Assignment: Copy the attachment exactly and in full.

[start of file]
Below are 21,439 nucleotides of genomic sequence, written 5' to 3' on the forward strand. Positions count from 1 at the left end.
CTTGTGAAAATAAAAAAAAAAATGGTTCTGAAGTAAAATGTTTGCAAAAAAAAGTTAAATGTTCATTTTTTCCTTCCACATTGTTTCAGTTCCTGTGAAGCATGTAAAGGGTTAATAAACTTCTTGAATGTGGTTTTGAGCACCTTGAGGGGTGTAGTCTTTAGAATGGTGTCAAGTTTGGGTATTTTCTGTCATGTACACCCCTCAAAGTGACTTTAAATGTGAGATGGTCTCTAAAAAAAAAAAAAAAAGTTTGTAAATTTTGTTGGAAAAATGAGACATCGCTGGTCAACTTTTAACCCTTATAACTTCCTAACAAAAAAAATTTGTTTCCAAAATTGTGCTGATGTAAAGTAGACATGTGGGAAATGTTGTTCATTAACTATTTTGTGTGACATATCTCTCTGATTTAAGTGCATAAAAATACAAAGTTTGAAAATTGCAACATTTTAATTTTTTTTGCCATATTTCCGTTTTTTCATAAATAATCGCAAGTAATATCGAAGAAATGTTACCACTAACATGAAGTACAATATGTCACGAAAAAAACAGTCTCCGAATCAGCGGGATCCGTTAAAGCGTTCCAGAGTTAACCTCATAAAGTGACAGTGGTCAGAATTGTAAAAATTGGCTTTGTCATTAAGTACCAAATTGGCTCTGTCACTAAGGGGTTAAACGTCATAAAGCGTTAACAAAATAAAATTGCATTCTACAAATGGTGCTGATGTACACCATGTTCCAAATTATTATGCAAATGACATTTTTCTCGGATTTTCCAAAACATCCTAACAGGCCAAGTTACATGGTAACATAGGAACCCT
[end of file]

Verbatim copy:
Below are 21,439 nucleotides of genomic sequence, written 5' to 3' on the forward strand. Positions count from 1 at the left end.
CTTGTGAAAATAAAAAAAAAAATGGTTCTGAAGTAAAATGTTTGCAAAAAAAAGTTAAATGTTCATTTTTTCCTTCCACATTGTTTCAGTTCCTGTGAAGCATGTAAAGGGTTAATAAACTTCTTGAATGTGGTTTTGAGCACCTTGAGGGGTGTAGTCTTTAGAATGGTGTCAAGTTTGGGTATTTTCTGTCATGTACACCCCTCAAAGTGACTTTAAATGTGAGATGGTCTCTAAAAAAAAAAAAAAAAGTTTGTAAATTTTGTTGGAAAAATGAGACATCGCTGGTCAACTTTTAACCCTTATAACTTCCTAACAAAAAAAATTTGTTTCCAAAATTGTGCTGATGTAAAGTAGACATGTGGGAAATGTTGTTCATTAACTATTTTGTGTGACATATCTCTCTGATTTAAGTGCATAAAAATACAAAGTTTGAAAATTGCAACATTTTAATTTTTTTTGCCATATTTCCGTTTTTTCATAAATAATCGCAAGTAATATCGAAGAAATGTTACCACTAACATGAAGTACAATATGTCACGAAAAAAACAGTCTCCGAATCAGCGGGATCCGTTAAAGCGTTCCAGAGTTAACCTCATAAAGTGACAGTGGTCAGAATTGTAAAAATTGGCTTTGTCATTAAGTACCAAATTGGCTCTGTCACTAAGGGGTTAAACGTCATAAAGCGTTAACAAAATAAAATTGCATTCTACAAATGGTGCTGATGTACACCATGTTCCAAATTATTATGCAAATGACATTTTTCTCGGATTTTCCAAAACATCCTAACAGGCCAAGTTACATGGTAACATAGGAACCCT